06.21.2017 A.I. laser targeting
06.01.2017 Diagram of Lake Stratification on Mars
05.22.2017 NASA's Mars 2020 Rover Artist's Concept #1
05.15.2017 Putting Martian 'Tribulation' Behind
05.15.2017 From 'Tribulation' to 'Perseverance' on Mars
04.20.2017 Chemical Laptop Team
04.20.2017 Subcritical Water Extractor
04.20.2017 Chemical Laptop
04.20.2017 Atacama Landscape
03.30.2017 Measuring Mars' Atmosphere Loss
03.29.2017 Lifetime Achievement Award to Theisinger
03.29.2017 A Decade of Compiling the Sharpest Mars Map
03.21.2017 Break in Raised Tread on Curiosity Wheel
03.17.2017 COBALT/JPL team
03.09.2017 Back-to-Back Martian Dust Storms
02.27.2017 Swirling Dust in Gale Crater, Mars, Sol 1613
02.27.2017 Dust Devil Passes Near Martian Sand Dune
02.27.2017 Sand Moving Under Curiosity, One Day to Next
02.08.2017 Mars Reconnaissance Orbiter Observes Changes
01.26.2017 Mono Lake
01.25.2017 'Wing' Dike of Hardened Lava in New Mexico
01.25.2017 Blade-Like Martian Walls Outline Polygons
01.23.2017 Spirit And Opportunity By The Numbers
01.10.2017 Mars 2020 Rover - Artist's Concept
01.06.2017 Earth and Its Moon, as Seen From Mars
12.13.2016 Now and Long Ago at Gale Crater, Mars
12.13.2016 Where's Boron? Mars Rover Detects It
11.15.2016 Schiaparelli Impact Site on Mars, Stereo
11.03.2016 Schiaparelli Impact Site on Mars, in Color
10.17.2016 MAVEN Captures Rapid Cloud Formation
10.17.2016 Mars' Nightside Atmosphere
10.17.2016 Ultraviolet Image Near Mars' South Pole
10.17.2016 Ultraviolet Mars Reveals Cloud Formation
10.05.2016 Dust Haze Hiding the Martian Surface in 2001
10.04.2016 Test of Lander Vision System for Mars 2020
10.03.2016 A Sharpened Ultraviolet View of Mars
10.03.2016 Curiosity Self-Portrait at 'Murray Buttes'
Final Minutes of Curiosity's Arrival at MarsThis graphic portrays the sequence of key events in August 2012 from the time the NASA's Mars Science Laboratory spacecraft, with its rover Curiosity, enters the Martian atmosphere to a moment after it touches down on the surface.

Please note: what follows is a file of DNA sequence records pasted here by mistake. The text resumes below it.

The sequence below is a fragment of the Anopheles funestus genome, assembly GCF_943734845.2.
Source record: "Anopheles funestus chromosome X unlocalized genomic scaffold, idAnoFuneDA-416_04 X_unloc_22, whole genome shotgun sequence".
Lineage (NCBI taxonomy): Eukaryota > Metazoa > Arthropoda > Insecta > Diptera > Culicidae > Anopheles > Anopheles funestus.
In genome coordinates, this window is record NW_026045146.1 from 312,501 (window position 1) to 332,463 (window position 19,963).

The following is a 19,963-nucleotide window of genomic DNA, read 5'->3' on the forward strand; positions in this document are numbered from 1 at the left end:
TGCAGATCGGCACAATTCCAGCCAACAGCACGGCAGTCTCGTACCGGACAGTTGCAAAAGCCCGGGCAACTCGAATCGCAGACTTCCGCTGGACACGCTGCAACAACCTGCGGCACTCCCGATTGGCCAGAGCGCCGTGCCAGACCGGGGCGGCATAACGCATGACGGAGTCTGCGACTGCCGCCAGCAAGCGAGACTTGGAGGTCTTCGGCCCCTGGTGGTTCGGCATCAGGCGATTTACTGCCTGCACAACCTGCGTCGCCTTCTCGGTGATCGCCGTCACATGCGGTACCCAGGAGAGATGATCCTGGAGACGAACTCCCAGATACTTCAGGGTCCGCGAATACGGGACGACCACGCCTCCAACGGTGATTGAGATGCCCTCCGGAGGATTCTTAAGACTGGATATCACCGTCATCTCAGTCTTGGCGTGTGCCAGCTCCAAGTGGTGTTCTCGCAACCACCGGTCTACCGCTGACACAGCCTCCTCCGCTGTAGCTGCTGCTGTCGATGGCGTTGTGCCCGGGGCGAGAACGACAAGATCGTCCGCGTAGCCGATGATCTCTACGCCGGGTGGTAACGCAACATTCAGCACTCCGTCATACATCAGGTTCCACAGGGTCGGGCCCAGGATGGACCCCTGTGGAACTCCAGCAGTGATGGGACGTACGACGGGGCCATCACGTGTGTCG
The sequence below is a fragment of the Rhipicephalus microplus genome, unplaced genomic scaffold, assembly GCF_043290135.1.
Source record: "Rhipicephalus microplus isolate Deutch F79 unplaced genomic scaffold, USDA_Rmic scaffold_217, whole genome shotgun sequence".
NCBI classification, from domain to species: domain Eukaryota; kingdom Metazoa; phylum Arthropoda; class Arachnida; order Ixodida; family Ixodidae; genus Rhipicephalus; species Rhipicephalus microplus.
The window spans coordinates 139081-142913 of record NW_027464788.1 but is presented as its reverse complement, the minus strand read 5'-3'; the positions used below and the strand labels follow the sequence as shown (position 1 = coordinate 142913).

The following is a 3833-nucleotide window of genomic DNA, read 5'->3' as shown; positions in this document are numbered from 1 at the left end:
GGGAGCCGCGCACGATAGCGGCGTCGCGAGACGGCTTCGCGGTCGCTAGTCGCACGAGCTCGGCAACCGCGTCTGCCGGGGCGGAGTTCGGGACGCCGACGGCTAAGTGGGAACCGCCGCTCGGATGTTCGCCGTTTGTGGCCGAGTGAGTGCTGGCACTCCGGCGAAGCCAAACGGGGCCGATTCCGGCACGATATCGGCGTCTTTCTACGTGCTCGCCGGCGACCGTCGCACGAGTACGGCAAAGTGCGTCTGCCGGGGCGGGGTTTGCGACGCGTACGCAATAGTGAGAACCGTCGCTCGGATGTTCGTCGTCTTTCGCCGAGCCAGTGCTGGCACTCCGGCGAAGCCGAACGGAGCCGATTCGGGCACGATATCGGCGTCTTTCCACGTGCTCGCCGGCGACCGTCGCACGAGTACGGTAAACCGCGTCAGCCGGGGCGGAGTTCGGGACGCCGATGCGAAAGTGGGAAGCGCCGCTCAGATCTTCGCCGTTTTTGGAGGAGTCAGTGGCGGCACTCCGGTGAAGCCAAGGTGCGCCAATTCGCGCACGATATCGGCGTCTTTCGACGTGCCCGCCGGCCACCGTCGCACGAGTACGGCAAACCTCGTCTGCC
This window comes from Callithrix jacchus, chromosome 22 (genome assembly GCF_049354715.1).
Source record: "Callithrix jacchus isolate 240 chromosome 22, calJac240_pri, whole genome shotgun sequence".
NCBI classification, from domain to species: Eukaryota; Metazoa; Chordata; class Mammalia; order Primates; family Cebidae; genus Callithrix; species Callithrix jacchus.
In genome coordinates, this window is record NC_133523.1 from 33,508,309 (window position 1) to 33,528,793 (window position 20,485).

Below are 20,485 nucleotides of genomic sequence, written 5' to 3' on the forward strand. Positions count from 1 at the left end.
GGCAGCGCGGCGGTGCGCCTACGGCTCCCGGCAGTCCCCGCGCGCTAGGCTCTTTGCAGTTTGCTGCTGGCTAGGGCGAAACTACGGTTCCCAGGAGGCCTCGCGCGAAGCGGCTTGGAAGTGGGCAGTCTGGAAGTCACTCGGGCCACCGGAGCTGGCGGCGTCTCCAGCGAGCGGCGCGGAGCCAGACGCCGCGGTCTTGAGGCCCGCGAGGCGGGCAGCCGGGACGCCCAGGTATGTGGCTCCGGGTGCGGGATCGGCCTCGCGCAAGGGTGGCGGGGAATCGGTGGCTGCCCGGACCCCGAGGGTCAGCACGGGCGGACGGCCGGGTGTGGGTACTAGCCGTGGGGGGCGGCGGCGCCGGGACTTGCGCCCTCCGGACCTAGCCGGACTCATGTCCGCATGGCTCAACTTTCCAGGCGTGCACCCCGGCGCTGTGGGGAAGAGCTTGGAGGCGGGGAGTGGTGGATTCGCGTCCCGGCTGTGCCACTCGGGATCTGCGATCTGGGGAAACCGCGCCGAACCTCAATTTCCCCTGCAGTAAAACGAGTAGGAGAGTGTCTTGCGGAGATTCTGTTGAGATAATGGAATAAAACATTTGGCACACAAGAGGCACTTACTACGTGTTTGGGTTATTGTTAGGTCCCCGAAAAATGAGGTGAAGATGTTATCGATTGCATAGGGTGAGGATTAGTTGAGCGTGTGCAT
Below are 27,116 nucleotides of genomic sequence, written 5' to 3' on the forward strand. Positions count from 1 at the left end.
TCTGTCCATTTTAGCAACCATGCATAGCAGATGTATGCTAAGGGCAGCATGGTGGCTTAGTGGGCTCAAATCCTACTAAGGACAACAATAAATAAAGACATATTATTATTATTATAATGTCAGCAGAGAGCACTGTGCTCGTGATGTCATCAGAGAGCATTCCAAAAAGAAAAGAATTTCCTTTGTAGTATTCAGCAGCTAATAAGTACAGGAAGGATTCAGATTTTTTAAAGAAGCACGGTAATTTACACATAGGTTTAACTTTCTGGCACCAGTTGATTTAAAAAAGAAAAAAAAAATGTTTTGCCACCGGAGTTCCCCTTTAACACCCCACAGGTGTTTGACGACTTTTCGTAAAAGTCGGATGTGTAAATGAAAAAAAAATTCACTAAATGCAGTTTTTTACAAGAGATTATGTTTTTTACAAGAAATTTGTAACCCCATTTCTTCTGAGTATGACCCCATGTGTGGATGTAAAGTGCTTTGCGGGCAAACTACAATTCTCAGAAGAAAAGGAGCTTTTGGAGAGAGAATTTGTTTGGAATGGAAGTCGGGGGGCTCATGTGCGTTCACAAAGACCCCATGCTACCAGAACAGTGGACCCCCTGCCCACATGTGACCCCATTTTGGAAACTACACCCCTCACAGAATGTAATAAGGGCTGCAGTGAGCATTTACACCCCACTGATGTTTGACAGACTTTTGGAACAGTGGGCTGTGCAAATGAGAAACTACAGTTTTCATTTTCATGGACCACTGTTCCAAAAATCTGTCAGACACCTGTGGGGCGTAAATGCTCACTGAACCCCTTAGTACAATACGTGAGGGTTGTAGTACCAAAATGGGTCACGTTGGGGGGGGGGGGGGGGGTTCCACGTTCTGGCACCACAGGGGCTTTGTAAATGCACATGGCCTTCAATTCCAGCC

The Mars Descent Imager (MARDI) camera on the rover will provide high-definition video of the descent, looking downward, beginning at the time of heat shield separation. An engineering experiment, the Mars Science Laboratory Entry, Descent and Landing Instrument (MEDLI), will measure atmospheric conditions and the performance of the heat shield on the way down.
The values indicated in this graphic are an example case. The actual timing and altitudes for these events may differ due to differences among the candidate landing sites and unpredictable factors in atmospheric conditions on landing day. For example, the touchdown is indicated in the chart as about 392 seconds after atmospheric entry, but it could be as long as about 480 seconds after entry, depending on which landing site is selected. Also, even for a given site, times for the opening of the parachute could vary by 10 to 15 seconds for a successful landing.
Enclosed inside the capsule formed by the back shell and heat shield, the craft enters the atmosphere at an altitude of about 125 kilometers (78 miles) and a velocity of about 5,800 meters per second (about 13,000 miles per hour).
The parachute deploys about 240 seconds later at an altitude of about 10 kilometers (about 6 miles) and a velocity of about 470 meters per second (about 1,050 miles per hour). After about 28 more seconds, the heat shield separates and drops away at an altitude of about 7 kilometers (about 4 miles) and a velocity of about 160 meters per second (about 360 miles per hour). The rover, with its descent-stage "rocket backpack," is still attached to the back shell on the parachute. The radar on the descent stage begins collecting data about velocity and altitude.
The back shell, with parachute attached, separates from the descent stage and rover about 77 seconds after heat shield separation, about 1.8 kilometers (1.1 miles) above the ground and still rushing toward the ground at about 100 meters per second (about 225 miles per hour). All eight throttleable retrorockets on the descent stage, called Mars landing engines (MLE's), begin firing for the powered descent phase.
Four of the eight engines shut off just before nylon cords begin to spool out to lower the rover from the descent stage for the "sky crane" landing. The rover separates from the descent stage, though still attached by the sky crane bridle, at an altitude of about 20 meters (about 66 feet), with about 12 seconds to go before touchdown. The rover's wheels and suspension system, which double as the landing gear, pop into place just before touchdown at about 0.75 meters per second (about 1.7 miles per hour). When the spacecraft senses touchdown, the connecting cords are severed and the descent stage flies out of the way.
Image Credit: NASA/JPL-Caltech